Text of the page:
Science says two major triggers can cause déjà vu.
Photo via (cc) Flickr user Edward Balch
Everyone has moments where they see something and think to themselves, “Wait, this has happened before, right?” These quick mental blips, commonly known as déjà vu (French for “already seen”) can make the average gal feel like an oracle or prophet. Studies show that about 60 percent of people experience it, with the majority in the 15-to-25 age range. Déjà vu is difficult for psychologists to study because it happens so quickly and unpredictably.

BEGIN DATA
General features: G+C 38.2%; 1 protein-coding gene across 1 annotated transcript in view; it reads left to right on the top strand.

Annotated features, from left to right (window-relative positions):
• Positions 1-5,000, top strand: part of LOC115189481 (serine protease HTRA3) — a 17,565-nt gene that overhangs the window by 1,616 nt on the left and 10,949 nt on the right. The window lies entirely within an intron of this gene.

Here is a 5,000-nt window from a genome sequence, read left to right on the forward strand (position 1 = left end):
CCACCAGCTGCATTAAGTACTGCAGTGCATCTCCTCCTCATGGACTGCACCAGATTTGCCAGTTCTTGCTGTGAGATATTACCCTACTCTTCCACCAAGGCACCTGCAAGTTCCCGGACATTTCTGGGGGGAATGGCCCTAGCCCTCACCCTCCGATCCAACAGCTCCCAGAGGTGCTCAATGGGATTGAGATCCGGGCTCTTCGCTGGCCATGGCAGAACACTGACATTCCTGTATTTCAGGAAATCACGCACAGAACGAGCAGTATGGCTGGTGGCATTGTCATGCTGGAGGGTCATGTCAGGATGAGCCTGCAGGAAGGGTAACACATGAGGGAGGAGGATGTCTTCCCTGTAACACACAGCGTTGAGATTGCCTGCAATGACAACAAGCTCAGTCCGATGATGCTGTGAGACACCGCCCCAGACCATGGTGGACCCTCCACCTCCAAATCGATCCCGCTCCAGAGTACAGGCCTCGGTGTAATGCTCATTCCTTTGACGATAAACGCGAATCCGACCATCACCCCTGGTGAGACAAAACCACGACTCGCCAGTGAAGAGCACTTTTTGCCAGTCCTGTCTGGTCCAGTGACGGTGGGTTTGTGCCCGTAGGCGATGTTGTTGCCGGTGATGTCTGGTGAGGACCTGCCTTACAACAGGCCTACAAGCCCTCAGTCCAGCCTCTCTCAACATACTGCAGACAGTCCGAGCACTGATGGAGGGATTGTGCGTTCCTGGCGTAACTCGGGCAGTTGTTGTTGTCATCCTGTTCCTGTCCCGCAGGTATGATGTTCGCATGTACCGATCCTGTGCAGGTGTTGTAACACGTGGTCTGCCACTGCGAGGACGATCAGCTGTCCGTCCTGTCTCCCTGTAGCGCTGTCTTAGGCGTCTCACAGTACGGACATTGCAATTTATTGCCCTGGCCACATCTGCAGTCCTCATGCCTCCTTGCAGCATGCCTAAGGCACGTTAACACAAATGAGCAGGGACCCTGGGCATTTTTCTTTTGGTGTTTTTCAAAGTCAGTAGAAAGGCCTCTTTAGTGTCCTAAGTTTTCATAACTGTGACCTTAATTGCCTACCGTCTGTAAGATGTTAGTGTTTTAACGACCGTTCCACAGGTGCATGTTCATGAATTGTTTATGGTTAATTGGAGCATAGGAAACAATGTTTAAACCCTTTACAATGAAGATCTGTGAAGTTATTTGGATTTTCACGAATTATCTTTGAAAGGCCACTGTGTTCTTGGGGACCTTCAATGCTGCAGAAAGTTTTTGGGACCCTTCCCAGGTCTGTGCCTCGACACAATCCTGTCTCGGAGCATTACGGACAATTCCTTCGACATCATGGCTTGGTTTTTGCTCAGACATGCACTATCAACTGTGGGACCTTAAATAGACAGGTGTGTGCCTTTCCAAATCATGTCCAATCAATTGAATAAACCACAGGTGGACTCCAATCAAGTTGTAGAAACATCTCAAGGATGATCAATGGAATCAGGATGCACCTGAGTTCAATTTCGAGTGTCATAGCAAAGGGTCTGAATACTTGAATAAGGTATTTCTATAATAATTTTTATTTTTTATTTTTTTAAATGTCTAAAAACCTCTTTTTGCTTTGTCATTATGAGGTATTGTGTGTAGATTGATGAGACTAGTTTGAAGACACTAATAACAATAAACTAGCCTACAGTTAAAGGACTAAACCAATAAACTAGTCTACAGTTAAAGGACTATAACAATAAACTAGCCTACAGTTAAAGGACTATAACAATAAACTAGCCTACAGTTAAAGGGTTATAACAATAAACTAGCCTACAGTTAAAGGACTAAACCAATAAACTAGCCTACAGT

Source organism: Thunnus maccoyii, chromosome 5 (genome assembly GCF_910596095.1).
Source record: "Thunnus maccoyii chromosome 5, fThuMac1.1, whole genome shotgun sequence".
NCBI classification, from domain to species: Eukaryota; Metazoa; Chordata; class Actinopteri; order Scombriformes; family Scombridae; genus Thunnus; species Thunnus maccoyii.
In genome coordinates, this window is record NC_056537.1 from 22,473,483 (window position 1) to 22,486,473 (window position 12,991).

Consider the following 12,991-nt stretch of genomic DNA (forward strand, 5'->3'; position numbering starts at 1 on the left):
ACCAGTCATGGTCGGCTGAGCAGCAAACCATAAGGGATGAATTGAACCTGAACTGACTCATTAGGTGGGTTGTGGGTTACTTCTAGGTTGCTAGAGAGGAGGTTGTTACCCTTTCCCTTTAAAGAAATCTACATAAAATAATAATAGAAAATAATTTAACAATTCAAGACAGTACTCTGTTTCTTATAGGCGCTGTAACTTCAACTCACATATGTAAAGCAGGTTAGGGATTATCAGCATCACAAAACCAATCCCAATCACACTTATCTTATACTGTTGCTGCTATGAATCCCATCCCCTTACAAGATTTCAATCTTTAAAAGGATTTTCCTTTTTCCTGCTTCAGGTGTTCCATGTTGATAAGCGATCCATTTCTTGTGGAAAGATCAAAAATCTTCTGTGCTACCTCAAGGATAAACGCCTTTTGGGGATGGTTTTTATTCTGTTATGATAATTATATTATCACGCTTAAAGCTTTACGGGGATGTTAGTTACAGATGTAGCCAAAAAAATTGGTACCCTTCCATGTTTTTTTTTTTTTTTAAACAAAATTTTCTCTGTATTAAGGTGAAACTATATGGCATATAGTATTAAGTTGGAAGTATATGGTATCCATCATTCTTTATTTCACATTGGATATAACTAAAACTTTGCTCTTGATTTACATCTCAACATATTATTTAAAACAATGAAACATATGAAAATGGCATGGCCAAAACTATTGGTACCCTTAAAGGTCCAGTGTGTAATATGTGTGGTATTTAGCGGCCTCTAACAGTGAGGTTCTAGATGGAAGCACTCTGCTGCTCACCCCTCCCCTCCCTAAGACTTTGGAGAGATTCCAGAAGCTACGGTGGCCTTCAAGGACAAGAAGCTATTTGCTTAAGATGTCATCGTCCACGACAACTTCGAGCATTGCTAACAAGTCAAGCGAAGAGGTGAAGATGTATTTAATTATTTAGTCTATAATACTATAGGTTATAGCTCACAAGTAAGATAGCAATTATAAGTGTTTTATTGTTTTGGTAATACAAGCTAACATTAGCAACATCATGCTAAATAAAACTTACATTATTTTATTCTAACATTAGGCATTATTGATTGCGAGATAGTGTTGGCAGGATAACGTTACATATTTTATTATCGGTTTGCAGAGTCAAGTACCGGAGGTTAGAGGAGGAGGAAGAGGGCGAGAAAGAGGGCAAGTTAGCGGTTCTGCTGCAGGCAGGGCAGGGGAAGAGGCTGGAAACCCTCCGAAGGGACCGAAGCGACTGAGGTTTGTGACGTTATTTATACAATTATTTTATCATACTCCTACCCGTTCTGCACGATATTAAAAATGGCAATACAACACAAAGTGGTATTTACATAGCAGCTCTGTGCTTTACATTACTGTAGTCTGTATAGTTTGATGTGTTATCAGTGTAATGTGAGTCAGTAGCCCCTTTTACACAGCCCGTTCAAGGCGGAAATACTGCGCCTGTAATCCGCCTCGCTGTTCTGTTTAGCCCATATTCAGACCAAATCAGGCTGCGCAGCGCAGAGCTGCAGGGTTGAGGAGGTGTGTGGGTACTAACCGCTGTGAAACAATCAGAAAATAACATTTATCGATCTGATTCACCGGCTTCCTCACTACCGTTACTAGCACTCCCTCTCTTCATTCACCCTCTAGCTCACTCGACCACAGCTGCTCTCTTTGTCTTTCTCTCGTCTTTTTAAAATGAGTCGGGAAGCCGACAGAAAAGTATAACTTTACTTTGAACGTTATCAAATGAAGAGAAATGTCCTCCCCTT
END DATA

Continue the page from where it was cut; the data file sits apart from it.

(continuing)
Although there is no scientific consensus on what causes déjà vu, and as many as 40 credible theories abound, science has identified two major triggers. Biological déjà vu is caused by a structural or chemical abnormality in the brain, and associative déjà vu is caused by an outside stimuli. Check out this cool video, “How Does Déjà Vu Work?” by the folks at How Stuff Works to learn more about déjà vu and its opposite, jamais vu.